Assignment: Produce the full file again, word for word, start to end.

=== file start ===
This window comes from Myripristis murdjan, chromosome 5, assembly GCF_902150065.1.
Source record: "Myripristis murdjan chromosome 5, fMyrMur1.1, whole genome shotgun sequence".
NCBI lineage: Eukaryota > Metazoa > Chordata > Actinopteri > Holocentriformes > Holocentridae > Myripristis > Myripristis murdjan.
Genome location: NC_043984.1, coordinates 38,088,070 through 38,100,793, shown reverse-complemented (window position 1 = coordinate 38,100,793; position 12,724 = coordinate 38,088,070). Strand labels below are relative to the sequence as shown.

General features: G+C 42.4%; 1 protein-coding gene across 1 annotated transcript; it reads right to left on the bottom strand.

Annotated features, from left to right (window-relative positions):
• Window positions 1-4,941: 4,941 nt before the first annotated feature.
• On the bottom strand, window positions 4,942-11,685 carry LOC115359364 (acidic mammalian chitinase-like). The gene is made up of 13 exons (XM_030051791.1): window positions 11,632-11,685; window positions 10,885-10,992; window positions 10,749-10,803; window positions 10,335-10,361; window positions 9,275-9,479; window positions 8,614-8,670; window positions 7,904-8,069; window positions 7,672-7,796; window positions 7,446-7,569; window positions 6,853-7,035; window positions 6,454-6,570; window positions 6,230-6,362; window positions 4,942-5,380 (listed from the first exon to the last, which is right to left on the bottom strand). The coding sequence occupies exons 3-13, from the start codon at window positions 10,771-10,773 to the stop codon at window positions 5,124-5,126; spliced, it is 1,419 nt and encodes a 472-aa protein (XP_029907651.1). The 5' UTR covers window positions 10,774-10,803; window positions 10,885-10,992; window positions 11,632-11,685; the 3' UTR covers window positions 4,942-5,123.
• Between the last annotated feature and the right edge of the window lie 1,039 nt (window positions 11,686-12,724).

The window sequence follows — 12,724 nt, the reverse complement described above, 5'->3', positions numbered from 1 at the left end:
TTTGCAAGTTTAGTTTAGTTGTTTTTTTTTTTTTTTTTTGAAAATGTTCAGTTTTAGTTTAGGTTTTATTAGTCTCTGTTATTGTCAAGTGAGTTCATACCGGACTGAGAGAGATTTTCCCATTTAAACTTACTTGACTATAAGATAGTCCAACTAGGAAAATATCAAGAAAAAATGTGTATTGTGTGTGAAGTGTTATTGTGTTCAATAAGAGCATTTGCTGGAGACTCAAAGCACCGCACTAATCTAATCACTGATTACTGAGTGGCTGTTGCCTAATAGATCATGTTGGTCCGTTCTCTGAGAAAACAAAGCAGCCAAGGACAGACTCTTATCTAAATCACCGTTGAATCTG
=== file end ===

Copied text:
This window comes from Myripristis murdjan, chromosome 5, assembly GCF_902150065.1.
Source record: "Myripristis murdjan chromosome 5, fMyrMur1.1, whole genome shotgun sequence".
NCBI lineage: Eukaryota > Metazoa > Chordata > Actinopteri > Holocentriformes > Holocentridae > Myripristis > Myripristis murdjan.
Genome location: NC_043984.1, coordinates 38,088,070 through 38,100,793, shown reverse-complemented (window position 1 = coordinate 38,100,793; position 12,724 = coordinate 38,088,070). Strand labels below are relative to the sequence as shown.

General features: G+C 42.4%; 1 protein-coding gene across 1 annotated transcript; it reads right to left on the bottom strand.

Annotated features, from left to right (window-relative positions):
• Window positions 1-4,941: 4,941 nt before the first annotated feature.
• On the bottom strand, window positions 4,942-11,685 carry LOC115359364 (acidic mammalian chitinase-like). The gene is made up of 13 exons (XM_030051791.1): window positions 11,632-11,685; window positions 10,885-10,992; window positions 10,749-10,803; window positions 10,335-10,361; window positions 9,275-9,479; window positions 8,614-8,670; window positions 7,904-8,069; window positions 7,672-7,796; window positions 7,446-7,569; window positions 6,853-7,035; window positions 6,454-6,570; window positions 6,230-6,362; window positions 4,942-5,380 (listed from the first exon to the last, which is right to left on the bottom strand). The coding sequence occupies exons 3-13, from the start codon at window positions 10,771-10,773 to the stop codon at window positions 5,124-5,126; spliced, it is 1,419 nt and encodes a 472-aa protein (XP_029907651.1). The 5' UTR covers window positions 10,774-10,803; window positions 10,885-10,992; window positions 11,632-11,685; the 3' UTR covers window positions 4,942-5,123.
• Between the last annotated feature and the right edge of the window lie 1,039 nt (window positions 11,686-12,724).

The window sequence follows — 12,724 nt, the reverse complement described above, 5'->3', positions numbered from 1 at the left end:
TTTGCAAGTTTAGTTTAGTTGTTTTTTTTTTTTTTTTTTGAAAATGTTCAGTTTTAGTTTAGGTTTTATTAGTCTCTGTTATTGTCAAGTGAGTTCATACCGGACTGAGAGAGATTTTCCCATTTAAACTTACTTGACTATAAGATAGTCCAACTAGGAAAATATCAAGAAAAAATGTGTATTGTGTGTGAAGTGTTATTGTGTTCAATAAGAGCATTTGCTGGAGACTCAAAGCACCGCACTAATCTAATCACTGATTACTGAGTGGCTGTTGCCTAATAGATCATGTTGGTCCGTTCTCTGAGAAAACAAAGCAGCCAAGGACAGACTCTTATCTAAATCACCGTTGAATCTG